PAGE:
Seven Levels of Best Practices Sales Benchmarking

This week’s blog comes to us from Aaron Bartel of Sales Benchmark Index, a strategic advisory firm, and author ofMaking The Number: How to Use Sales Benchmarking to Drive Performance.”

Before you launch a sales improvement effort it makes sense to understand what level of Best Practices your sales organization is capable of leveraging.  These levels begin at the most basic and proceed to the most involved (but also most effective) form.

In reading about the definitions of each level of best-practices benchmarking, some might be tempted to think that it seems simple. Where is the complexity found in most corporate programs? If your thoughts tend to this direction, you are not alone.

Yet most organizations are not putting energy and commitment to these areas, so even if the concept is basic, the execution is lacking.  In fact, as the goal of a best-practices sales benchmarking effort is improvement – the dogma of any particular benchmarking approach is unimportant. Best Practices Sales Benchmarking is a business practice or skill with countless forms and applications.

With that said, each of the seven levels of best-practices benchmarking is described below.

  1. Learn from Past Success:  Organizations should perform the technique of success analysis. This encompasses the habit of documenting what went right as well as what went wrong on any number of corporate-specific tasks.
  2. Borrow Good Ideas: Small companies tend to be especially skilled at idea importation. Starved of resources, small companies naturally develop a beg, borrow, and creatively imitate mentality that enables them to leverage others’ experience and learnings.  The important concept is that these ideas originate from outside the organization and are freely available.
  3. Best in Company:  This type of benchmarking captures the follow-up activity that occurs in those companies collecting large amounts of data through CRM or other sales-related systems. Through the collection, assessment, and display of this data in various dashboard systems, sales executives can spot the best performers.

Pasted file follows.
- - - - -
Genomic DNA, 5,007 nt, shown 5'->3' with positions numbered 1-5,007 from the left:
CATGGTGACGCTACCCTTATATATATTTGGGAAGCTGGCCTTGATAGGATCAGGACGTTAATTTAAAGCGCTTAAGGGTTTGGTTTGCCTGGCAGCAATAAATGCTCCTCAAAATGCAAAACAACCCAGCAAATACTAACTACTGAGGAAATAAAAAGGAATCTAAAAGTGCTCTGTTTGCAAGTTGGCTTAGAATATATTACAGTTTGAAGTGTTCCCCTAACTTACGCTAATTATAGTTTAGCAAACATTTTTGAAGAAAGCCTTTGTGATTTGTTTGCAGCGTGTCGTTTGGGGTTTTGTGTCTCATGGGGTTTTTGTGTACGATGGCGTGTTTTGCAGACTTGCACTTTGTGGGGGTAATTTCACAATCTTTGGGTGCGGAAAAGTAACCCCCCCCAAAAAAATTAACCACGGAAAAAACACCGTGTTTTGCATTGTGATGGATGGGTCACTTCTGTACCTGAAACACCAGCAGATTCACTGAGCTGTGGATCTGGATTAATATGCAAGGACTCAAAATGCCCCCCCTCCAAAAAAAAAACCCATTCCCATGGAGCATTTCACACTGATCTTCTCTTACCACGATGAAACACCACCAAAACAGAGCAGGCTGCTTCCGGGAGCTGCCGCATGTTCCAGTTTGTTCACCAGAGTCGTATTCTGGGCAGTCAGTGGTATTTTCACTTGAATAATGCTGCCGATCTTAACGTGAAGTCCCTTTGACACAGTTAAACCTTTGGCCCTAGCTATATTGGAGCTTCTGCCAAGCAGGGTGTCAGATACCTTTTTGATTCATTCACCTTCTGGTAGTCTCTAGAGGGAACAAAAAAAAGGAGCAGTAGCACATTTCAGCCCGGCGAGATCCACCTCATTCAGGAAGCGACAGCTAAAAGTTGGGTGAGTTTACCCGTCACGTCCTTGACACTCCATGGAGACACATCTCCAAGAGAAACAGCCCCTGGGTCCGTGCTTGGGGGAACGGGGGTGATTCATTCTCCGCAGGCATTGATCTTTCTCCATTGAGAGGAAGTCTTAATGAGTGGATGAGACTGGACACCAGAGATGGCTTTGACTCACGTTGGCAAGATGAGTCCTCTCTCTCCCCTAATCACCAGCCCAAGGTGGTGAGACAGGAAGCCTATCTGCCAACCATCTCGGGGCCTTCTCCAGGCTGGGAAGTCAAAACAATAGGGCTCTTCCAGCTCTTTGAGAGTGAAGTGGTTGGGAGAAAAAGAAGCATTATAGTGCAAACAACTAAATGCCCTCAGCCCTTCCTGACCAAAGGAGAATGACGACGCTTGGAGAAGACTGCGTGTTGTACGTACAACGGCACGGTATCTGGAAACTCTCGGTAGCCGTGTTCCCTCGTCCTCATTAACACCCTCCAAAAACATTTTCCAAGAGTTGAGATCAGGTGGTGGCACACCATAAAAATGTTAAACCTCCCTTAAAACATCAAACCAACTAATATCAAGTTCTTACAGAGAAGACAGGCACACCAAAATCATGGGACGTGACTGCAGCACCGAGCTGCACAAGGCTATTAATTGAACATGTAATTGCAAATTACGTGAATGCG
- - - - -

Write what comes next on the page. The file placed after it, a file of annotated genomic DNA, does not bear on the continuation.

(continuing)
4. Industry Standard: This type of benchmarking, and the next three that follow, all require comparison of internal performance to external performance. What differs in each is the degree of excellence represented by the external sample set. In industry-standard benchmarking, the goal is to bring some aspect of the organization up to the level of the relevant peer group.
  5. Industry Leadership: This type of benchmarking is not greatly different from the previous one, but it captures an element that sometimes can be missing from industry-standard benchmarking. As discussed previously in this section, the definition of a peer group for purposes of benchmarking may or may not contain companies that are directly or even indirectly competitive.
  6. Best in Country: Achieving this designation may or may not have significance to the organization based on its customer base, market, and geography. Those selling to government organizations or those in relatively closed economies will value this highly.
  7. World Class:  The urge to be the Babe Ruth of benchmarking is irresistible. Sales leaders particularly are always on the hunt for the Big Idea that is easily adopted and yields breakthrough results. These do exist, but they are a precious few. Most successes achieved through benchmarking are a series of modest improvements – singles, steals, bunts, and the occasional double – that, taken together, enable a sales organization to achieve world-class performance. To attain world-class status in benchmarking requires a deep and longstanding commitment, resources, patience, and a willingness to persevere through many obstacles.